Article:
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I'm a non-US resident and I'm the owner of a Delaware C-corp Inc. I also own a company (equivalent to LLC) in the EU.

Although I could "sell" or transfer ownership of my EU company to my US company for a dollar without any tax consequences in the EU, will there be any tax consequences in the US?

Also, does it matter if my US company buys my EU company for a price much lower than its actual value?

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I used to work in transfer pricing for 5 years so I know a bit about international tax (I am not an international tax expert by any means). Tax authorities don't generally care about transactions unless they're adversely impacted. US tax laws are usually written to say that intercompany transactions should happen at an arm's length price (i.e. fair market value).

If you sell your EU company to your US company for $1, the US tax authorities will be happy. The US taxes worldwide income, so the income of your EU company will become taxable in the US forevermore, all for the low price of $1.

Companies typically shift intellectual property from high tax jurisdictions (e.g. the US) to low tax jurisdictions (e.g. Ireland). Shifting IP to the US at below market prices is the opposite of what companies like Google does to minimize taxes.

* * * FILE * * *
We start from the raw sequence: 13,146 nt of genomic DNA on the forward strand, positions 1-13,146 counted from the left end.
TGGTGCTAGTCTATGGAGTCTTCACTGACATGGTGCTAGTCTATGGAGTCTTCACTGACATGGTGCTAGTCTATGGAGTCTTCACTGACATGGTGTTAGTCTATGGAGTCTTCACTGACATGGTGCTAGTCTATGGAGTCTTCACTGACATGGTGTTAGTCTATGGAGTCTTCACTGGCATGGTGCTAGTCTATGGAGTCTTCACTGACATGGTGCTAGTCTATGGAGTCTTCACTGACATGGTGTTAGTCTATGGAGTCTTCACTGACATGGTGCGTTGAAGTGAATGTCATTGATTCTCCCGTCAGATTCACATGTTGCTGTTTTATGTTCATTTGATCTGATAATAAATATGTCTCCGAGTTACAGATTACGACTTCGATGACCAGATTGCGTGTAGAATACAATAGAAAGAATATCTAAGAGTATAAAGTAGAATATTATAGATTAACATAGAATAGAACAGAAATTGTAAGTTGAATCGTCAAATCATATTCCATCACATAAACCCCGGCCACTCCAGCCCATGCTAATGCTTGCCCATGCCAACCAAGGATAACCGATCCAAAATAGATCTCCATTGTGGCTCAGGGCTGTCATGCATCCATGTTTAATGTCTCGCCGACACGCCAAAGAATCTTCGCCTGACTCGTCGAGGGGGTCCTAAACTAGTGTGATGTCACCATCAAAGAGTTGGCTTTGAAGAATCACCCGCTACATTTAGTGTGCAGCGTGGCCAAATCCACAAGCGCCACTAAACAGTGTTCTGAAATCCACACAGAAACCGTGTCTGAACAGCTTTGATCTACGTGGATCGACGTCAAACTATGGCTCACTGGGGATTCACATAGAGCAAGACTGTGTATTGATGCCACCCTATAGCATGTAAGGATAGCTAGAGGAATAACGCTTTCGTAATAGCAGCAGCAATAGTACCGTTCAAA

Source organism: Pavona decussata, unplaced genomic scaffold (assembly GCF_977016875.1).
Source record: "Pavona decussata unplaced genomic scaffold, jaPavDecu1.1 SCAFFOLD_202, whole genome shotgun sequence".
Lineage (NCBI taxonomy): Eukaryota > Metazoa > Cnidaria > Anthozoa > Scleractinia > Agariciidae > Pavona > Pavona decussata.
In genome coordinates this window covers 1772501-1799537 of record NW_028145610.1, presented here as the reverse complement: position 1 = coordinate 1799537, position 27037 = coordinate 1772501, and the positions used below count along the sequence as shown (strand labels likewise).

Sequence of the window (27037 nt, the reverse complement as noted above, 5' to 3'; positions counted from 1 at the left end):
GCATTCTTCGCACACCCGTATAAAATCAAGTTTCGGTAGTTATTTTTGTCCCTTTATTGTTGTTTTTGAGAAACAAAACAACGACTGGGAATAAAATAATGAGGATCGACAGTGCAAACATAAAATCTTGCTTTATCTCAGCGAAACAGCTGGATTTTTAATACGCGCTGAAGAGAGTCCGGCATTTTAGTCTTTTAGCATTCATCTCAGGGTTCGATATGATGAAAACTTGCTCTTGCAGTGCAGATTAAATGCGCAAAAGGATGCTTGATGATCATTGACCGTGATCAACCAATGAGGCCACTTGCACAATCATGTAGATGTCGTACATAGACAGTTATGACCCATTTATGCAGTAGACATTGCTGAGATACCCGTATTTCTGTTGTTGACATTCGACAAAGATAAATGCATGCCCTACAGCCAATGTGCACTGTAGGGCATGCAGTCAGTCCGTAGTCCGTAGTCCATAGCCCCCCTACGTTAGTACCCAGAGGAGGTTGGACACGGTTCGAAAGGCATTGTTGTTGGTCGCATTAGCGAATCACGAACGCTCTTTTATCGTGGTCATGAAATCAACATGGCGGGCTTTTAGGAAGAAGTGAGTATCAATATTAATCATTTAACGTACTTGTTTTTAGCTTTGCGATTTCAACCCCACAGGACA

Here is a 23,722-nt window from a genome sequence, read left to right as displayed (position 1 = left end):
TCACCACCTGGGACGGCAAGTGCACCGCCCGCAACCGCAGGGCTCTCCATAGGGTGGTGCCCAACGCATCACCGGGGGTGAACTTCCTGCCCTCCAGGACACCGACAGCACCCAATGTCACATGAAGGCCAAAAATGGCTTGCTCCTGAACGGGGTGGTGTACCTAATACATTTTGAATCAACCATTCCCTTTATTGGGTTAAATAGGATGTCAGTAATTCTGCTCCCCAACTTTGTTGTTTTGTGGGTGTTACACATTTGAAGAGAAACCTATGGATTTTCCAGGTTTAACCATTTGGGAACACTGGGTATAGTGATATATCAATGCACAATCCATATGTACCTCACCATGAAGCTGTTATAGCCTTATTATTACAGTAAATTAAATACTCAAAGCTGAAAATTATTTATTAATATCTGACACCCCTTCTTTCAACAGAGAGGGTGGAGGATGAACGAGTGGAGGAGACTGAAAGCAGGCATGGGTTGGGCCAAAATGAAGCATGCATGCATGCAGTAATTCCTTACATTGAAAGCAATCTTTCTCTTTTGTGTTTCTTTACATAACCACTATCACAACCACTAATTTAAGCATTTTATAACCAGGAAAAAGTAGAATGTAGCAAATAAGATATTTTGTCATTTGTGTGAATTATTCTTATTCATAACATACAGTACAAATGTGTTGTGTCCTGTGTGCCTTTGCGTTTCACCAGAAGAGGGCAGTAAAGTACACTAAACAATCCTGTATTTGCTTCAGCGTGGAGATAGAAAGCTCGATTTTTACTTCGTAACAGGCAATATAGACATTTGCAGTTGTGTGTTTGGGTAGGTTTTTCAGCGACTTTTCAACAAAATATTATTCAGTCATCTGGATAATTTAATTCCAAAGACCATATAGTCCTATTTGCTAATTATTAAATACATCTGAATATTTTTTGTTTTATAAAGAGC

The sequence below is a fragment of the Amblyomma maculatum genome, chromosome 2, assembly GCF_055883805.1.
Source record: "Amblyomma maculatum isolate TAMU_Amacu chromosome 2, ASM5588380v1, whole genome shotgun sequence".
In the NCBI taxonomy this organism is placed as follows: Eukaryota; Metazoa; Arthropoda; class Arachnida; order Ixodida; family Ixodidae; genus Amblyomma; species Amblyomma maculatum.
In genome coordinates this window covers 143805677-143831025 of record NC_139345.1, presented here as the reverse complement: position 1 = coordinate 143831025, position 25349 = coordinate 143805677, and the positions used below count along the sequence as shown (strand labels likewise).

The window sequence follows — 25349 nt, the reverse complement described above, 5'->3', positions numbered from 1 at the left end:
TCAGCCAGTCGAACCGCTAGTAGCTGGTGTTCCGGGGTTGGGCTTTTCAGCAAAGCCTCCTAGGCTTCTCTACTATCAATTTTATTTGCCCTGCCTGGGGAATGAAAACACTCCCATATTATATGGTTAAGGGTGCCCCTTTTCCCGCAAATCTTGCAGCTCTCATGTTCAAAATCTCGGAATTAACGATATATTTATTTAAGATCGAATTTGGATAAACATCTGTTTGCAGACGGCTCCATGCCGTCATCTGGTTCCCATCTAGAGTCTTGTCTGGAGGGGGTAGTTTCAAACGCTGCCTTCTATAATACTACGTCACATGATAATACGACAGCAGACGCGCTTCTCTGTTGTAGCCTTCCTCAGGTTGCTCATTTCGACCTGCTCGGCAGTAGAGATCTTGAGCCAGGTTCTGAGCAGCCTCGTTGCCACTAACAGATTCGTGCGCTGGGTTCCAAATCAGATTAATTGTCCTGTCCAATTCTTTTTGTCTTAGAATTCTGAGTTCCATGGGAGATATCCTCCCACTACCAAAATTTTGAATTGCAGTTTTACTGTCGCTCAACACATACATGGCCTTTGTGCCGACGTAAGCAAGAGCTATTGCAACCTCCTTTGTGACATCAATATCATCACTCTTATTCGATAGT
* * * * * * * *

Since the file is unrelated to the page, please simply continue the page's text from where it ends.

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  • We anticipate all the income in the US anyways, plus the IP will all be owned by the US company. As we are a startup planning to raise funding in the US, this is a definite must. However, I wasn't aware of the US company taxing the income of its EU company... May 26 '15 at 16:40
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You can definitely do that, however if you decide to sell the portion that is now in the European LLC, your US corporation will pay income taxes on proceeds over $1. At corporate rates.

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  • I am aware of that now - "Unlike that of most other developed nations, the U.S. tax code imposes income tax on the profits of American corporations' foreign subsidiaries." - Wikipedia. Powers answered first, so I'll award him the answer. Thanks! May 26 '15 at 17:56
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    @MartinHerman: This is rather a different point that the one Powers made. This one concerns capital gains; the other, income.
    – Ben Voigt
    May 26 '15 at 23:11

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